dog sitting in the street alone

Can My Pet Be Identified and Returned Home To Me?

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It’s every pet parent’s worst nightmare: To arrive home after a long day at work and let the dogs into the backyard only to realize ten minutes later that the meter reader left the back gate open. Now the dogs are having a blast exploring the neighborhood, but they have a ten-minute head start when we finally start looking.

This is a scary scenario, but it’s a little less scary if we can answer YES to these questions: Are my dogs’ tags still on their collars and readable? Do they even wear collars? Did I update that micro-chipping information when I moved? If someone finds my dogs, would they be able to return them to me?

It’s very important for us to make sure our pets are always wearing proper identification because we never know when an emergency situation will arise. Next week, April 17-23rd is National Pet ID Week and this is the perfect opportunity for all of us to make sure our pets can be identified and returned to us in these all too common situations. Here are a few of my favorite ways to ID our dogs and cats.

ID Tags

An ID tag is our first line of defense when our pet goes missing. It is the first thing a Good Samaritan will look for if they find our lost pet, and it is super easy for them to just be able to make a phone call and plan to meet up with us to return our lost dog or cat.

A black dog with an ID tag on

ID tags are necessary even for indoor cats and dogs. Accidents happen: gates are left open, cats slip out the front door, and dogs may become disoriented after a car wreck on the way to the vet and bolt.

We should also remember to check our pets’ ID tags regularly to make sure they are still legible and that they’re updated with our current information. In fact, I just had to make my Annie a new tag because hers was too scratched to read my phone number.

If we move or get a new phone number, then we need to make sure we update our pet’s ID tag, also. We can even consider putting a second phone number, one of a friend or family member, on the ID tag as well in case we cannot be reached for some reason when our pet is found.

Shop ID tags with Hollywood Feed at any of our locations. Pet ID tags are the quickest way for lost pets to be identified and returned home. For this reason, Hollywood Feed will donate an ID tag to a local shelter for every tag purchased in their stores. This means that once a shelter dog is adopted, he will always be able to find his way back to his forever home.

Well-Fitting Collar

If we have an ID tag on our dog or cat, but their collar is too loose and comes off, then the tag won’t serve its purpose. We should make sure that our dogs and cats’ collars fit them well (but not too tightly).

We can also write in permanent marker or have our phone number embroidered on the collar itself. This will provide extra protection in case the ID tag comes off of our pet’s collar.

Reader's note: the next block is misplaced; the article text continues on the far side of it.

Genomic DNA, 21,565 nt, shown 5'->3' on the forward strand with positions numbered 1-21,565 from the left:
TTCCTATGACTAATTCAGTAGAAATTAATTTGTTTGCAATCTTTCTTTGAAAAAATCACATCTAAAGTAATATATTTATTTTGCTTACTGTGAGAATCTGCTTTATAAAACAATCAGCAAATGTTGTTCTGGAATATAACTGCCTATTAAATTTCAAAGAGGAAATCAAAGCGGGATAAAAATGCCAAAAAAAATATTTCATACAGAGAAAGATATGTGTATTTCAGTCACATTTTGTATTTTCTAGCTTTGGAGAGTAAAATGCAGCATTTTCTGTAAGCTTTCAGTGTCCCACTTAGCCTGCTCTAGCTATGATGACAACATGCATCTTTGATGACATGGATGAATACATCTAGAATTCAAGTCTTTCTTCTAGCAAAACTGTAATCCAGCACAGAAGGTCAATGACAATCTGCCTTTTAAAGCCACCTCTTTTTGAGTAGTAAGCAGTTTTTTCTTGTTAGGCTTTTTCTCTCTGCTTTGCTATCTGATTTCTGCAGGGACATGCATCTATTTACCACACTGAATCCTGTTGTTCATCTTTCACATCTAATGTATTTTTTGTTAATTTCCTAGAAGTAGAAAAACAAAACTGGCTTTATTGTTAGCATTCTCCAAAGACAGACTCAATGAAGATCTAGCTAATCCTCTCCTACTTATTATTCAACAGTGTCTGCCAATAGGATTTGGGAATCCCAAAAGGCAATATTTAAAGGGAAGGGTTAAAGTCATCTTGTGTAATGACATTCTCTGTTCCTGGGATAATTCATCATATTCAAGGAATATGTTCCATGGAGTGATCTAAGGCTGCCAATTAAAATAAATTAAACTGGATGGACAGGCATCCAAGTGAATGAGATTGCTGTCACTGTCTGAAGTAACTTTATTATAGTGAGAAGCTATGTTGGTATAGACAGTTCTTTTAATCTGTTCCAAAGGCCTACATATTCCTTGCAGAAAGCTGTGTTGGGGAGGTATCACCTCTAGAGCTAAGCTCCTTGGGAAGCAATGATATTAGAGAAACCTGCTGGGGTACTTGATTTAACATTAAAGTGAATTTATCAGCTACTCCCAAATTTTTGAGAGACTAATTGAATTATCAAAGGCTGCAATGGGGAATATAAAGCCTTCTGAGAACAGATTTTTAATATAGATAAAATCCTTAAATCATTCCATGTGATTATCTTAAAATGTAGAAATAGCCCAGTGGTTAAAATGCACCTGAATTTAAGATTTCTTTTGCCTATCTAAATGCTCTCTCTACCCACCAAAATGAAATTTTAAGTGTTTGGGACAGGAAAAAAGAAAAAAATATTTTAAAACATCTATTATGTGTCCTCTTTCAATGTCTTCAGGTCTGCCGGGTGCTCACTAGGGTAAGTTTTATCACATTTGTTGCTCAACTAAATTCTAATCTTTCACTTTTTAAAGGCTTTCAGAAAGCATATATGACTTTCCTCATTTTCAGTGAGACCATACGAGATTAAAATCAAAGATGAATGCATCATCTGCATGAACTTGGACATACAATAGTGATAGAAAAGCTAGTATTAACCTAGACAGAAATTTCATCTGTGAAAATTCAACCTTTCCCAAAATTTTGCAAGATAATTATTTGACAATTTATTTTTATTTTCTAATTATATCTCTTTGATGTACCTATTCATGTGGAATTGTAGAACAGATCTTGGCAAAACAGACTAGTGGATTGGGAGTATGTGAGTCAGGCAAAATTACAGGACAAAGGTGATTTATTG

We should also check our pet’s collar for frays and tears regularly. Damaged collars are more likely to break. (Cats should always wear break-away collars for safety.)


microchip scan of pet, dog, with gloved hands

Another great way for us to keep up with our pets is by getting them micro-chipped. This is quick and painless and can be done at our vet’s office or at micro-chipping clinics and events that are held regularly.

If our pet becomes lost and the ID tag is missing from his collar, then a Good Samaritan can easily take him to almost any shelter or vet to have the microchip scanned. Then the information that you used to register the microchip can be found easily.

This is why it’s so important for us to keep our phone number and address up to date on each pet’s microchip, or else the microchip will be useless! I like to set a reminder on my calendar to check the information once a year.


I don’t have any experience with this, but we can now get our pets tattooed on their ear, stomach, or inner thigh with a number that can then be matched up to our information in a database! That’s pretty neat, and with a tattoo (as with a microchip) there will be no ID tag or collar to fall off our dog and go missing.

Again, making sure we keep the information in the database up to date is the most important part, otherwise, there is no point in having the tattoo done.

Be Prepared

Keep a good, up-to-date photo of your pet on your phone or computer. This will come in handy if you need to make lost signs for your neighborhood, post a photo on Pet Finder and other similar sites, and circulate your pet’s picture and last seen site on social media.

Woman putting up a lost dog sign.

Keep a list of local shelters and vet offices and their phone numbers. You can call around to see if your pet has been turned in, and to ask them to keep their eyes open for your pet.

Do you know what to do if you find a lost pet? If you want to be that Good Samaritan that returns lost pets to their families, then read up on what you need to know here!

I think that best practices are for each of our pets to have two forms of identification at the very least. An ID tag and a microchip are what I use for all of my pets, but the more forms of ID the better. I would make sure to have an easily visible form of ID like a tag and then a form of ID that cannot go missing, like a tattoo or microchip. Read more here about how to prevent losing a pet.

Now that we know what we need to do to keep our pets safe and to make sure they can be returned to us, let’s check our dogs’ collars, get our cat that new ID tag and finally make that micro-chipping appointment!

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